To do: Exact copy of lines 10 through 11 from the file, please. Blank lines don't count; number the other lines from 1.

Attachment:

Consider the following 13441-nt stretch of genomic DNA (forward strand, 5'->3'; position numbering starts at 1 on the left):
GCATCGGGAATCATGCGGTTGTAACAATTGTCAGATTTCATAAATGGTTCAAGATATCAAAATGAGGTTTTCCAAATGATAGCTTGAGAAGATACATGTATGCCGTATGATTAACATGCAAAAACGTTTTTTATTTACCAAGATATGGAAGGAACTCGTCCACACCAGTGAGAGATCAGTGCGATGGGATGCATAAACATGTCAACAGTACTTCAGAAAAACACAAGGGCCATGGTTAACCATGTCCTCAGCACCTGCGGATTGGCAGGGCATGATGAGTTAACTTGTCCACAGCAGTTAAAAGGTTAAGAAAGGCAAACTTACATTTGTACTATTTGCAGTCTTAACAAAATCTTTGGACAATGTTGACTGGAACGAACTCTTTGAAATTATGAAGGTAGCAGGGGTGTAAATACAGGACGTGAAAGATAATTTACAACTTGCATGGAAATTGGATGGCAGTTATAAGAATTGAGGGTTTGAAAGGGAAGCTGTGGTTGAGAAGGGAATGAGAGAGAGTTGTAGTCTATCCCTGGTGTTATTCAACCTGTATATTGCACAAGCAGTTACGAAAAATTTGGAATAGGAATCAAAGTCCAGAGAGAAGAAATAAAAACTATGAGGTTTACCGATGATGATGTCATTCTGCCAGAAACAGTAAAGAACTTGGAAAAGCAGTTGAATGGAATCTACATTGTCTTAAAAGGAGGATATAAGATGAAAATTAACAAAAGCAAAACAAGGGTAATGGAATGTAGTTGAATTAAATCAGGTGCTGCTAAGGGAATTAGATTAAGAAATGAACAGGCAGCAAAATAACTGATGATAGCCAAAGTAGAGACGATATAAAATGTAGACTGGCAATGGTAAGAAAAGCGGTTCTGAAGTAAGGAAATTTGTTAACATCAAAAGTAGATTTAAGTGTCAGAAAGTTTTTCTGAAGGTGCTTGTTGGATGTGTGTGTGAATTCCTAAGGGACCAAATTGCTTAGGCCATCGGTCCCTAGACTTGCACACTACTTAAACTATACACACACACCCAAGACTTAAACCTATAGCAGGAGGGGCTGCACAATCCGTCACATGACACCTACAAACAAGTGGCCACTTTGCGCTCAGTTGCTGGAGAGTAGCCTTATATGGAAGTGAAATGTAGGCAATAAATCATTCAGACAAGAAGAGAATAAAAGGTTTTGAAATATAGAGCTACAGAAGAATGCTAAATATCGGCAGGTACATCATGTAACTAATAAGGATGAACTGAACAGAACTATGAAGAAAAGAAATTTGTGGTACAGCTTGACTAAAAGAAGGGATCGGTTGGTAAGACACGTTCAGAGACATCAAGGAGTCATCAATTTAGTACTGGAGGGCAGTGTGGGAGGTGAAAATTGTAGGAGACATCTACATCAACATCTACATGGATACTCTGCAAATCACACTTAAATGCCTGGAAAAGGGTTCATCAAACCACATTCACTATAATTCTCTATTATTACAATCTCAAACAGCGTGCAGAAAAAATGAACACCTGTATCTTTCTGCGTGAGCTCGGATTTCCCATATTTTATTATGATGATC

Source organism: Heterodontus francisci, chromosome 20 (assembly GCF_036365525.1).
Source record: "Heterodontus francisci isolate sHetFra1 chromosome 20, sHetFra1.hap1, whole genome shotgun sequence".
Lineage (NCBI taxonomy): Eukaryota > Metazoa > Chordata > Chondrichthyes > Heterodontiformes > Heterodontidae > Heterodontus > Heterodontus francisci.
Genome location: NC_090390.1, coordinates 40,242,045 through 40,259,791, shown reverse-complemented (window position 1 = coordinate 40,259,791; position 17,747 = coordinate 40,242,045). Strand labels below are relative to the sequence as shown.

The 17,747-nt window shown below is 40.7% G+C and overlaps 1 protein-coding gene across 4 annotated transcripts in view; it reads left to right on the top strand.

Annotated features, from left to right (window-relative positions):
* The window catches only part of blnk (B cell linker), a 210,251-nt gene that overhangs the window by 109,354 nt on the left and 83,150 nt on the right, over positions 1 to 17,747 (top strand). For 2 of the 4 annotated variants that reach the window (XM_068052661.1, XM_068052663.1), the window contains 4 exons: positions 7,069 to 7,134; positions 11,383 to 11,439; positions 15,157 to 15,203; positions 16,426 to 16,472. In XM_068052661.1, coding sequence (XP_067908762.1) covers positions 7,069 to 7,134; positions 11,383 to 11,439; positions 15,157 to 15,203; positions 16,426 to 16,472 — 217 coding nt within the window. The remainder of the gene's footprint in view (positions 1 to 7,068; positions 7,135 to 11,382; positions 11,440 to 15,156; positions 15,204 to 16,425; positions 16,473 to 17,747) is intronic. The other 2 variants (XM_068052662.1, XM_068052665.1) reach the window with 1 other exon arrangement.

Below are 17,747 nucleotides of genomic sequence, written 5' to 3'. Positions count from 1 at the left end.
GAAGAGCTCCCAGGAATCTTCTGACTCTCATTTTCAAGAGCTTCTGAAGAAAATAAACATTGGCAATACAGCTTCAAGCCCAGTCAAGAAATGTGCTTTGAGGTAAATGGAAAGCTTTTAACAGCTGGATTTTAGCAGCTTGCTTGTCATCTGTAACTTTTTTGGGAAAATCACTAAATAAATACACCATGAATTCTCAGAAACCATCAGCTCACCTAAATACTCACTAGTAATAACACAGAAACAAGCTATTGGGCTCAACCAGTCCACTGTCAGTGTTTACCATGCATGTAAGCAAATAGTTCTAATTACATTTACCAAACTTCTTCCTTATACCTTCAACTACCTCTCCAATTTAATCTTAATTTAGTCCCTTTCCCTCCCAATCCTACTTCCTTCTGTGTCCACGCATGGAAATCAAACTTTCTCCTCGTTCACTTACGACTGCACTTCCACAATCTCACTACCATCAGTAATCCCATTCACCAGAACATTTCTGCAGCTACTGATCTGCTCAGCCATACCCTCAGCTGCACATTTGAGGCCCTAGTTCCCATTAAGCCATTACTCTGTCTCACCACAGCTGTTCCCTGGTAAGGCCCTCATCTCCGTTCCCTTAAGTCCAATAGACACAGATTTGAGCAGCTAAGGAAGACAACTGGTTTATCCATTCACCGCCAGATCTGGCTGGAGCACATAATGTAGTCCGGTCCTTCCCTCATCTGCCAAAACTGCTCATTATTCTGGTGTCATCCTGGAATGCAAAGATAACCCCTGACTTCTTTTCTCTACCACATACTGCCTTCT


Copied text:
Below are 17,747 nucleotides of genomic sequence, written 5' to 3'. Positions count from 1 at the left end.
GAAGAGCTCCCAGGAATCTTCTGACTCTCATTTTCAAGAGCTTCTGAAGAAAATAAACATTGGCAATACAGCTTCAAGCCCAGTCAAGAAATGTGCTTTGAGGTAAATGGAAAGCTTTTAACAGCTGGATTTTAGCAGCTTGCTTGTCATCTGTAACTTTTTTGGGAAAATCACTAAATAAATACACCATGAATTCTCAGAAACCATCAGCTCACCTAAATACTCACTAGTAATAACACAGAAACAAGCTATTGGGCTCAACCAGTCCACTGTCAGTGTTTACCATGCATGTAAGCAAATAGTTCTAATTACATTTACCAAACTTCTTCCTTATACCTTCAACTACCTCTCCAATTTAATCTTAATTTAGTCCCTTTCCCTCCCAATCCTACTTCCTTCTGTGTCCACGCATGGAAATCAAACTTTCTCCTCGTTCACTTACGACTGCACTTCCACAATCTCACTACCATCAGTAATCCCATTCACCAGAACATTTCTGCAGCTACTGATCTGCTCAGCCATACCCTCAGCTGCACATTTGAGGCCCTAGTTCCCATTAAGCCATTACTCTGTCTCACCACAGCTGTTCCCTGGTAAGGCCCTCATCTCCGTTCCCTTAAGTCCAATAGACACAGATTTGAGCAGCTAAGGAAGACAACTGGTTTATCCATTCACCGCCAGATCTGGCTGGAGCACATAATGTAGTCCGGTCCTTCCCTCATCTGCCAAAACTGCTCATTATTCTGGTGTCATCCTGGAATGCAAAGATAACCCCTGACTTCTTTTCTCTACCACATACTGCCTTCT